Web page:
It’s really exciting to know that you are probably the first person in the world to see an answer to a certain question that someone asks and you know about brain connectivity and you get to be the first person ever who sees the answer. This is one of the exciting questions being asked in academia and much more difficult in sense of complexity than the problems that we are solving.
You know the tools that you need to engage like mathematics. On the other hand, you know the software, the code, you write does not have to be necessarily scalable, easy to maintain, well-documented, understandable for contributors, finance, and so on. It can fail because if it fails, you just find a bug and you know you’re cool, you correct it and that’s ok.
It’s not a problem. You submit some jobs to the cluster and they fail, you look for an error and you correct it and that’s all and when you provide a project in the industry, you rather cannot afford it. It happens and much more of your energy goes towards robustness and quality. It depends on what do you like. If you like complex problems which you can start tackling clumsily and then you improve it, you know academia is fine when you write, when you are okay with working on a simple problem that is not challenging, and you have to spend for example three months on it and you don’t get bored.
You can go to the industry. It does not have to be Universal what I’m saying because maybe, my position was simply like that and at the same time, you could get a position in an industry where you solve complex problems like a data scientist for instance, but that was the main thing I guess, I was missing at that time. I didn’t hear of data science honestly. It was rather an age of data mining but data mining was more like working with databases and not statistics and Mathematica.
I was missing this kind of job and I didn’t see many opportunities at the time for me to work in the industry, and at the same time solve complex problems which I wanted to do so. That’s the main difference between academia, science, and Industry
Natalia 28:05 I have a question. Were people often report that are
switched between academia and industry with the different quality of teamwork, so how do you feel about that? Did you experience better teamwork in the corporation than in academia or not?
Maciej 28:22 When I was doing my PhD, I was doing it alone. So, I was not collaborating with anyone when I was working in the industry. I was not coding. I was not programming. I was not developing solutions. I was more designing solutions. I was like an internal person in the company who operates internally, knows the system, knows the people, and can provide cross-system solutions for a certain project.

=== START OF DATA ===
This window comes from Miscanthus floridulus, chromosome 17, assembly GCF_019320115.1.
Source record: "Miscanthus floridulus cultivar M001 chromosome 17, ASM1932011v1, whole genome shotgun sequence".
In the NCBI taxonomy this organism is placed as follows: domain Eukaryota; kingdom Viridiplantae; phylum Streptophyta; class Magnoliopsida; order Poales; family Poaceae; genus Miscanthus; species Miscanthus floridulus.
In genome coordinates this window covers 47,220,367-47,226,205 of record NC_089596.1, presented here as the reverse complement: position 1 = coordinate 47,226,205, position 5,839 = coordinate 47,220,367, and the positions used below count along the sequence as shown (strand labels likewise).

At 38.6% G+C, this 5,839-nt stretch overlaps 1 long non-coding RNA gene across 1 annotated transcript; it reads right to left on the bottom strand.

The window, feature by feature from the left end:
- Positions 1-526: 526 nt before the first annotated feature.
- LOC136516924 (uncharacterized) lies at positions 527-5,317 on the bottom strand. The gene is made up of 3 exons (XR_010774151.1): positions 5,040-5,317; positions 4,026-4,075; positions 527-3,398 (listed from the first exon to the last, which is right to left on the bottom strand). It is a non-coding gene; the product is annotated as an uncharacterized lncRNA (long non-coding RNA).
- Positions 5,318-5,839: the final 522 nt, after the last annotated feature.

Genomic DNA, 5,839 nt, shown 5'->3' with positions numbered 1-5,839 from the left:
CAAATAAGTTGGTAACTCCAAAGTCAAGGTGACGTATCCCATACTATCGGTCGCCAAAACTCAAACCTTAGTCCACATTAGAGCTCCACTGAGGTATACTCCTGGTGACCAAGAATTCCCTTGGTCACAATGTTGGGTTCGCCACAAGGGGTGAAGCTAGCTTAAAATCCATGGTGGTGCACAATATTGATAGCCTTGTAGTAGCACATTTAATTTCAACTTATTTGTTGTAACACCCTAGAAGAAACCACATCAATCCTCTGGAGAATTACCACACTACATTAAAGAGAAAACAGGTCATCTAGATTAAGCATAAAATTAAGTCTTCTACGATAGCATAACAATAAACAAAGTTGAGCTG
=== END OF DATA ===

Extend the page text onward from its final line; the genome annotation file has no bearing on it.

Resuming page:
But developing this solution was being ordered in external companies which were paid by us. My relationship with people providing a solution was that I was a representative of their client, someone who is paying their invoices. It’s a kind of a specific relationship you have when you work in science.
You don’t pay your collaborators. They have very different motivations in business. Everything drives much more motivation because there is money behind if you make an error a bug that causes monetary loss to the company and someone will come to you very quickly and will be motivating you very hard to fix this bug very soon.
Natalia 30:10 For some people, this is motivating and for some
people, it is demotivating, right? Because it feels dirty to some, or a motivation technique to a lot of people. It’s dirty.
Maciej 30:27 No. It’s not only money that you are being paid. It’s just that behind every project, there is money. Companies operate for money. Every project that I was working on was invented, designed, implemented, and, used just to earn money for this company. Even if it’s not your own money that goes to your pocket, the people that you work with, this is just their motivation.
Things have to be delivered quickly. They have to work well. They have to be robust etc. The fact is that there is money behind that creates a drive which you feel even if the money does not go to your pocket.
Natalia 31:14 I understand it’s just this notion for a lot of people especially academics that there’s money as a driver. It’s very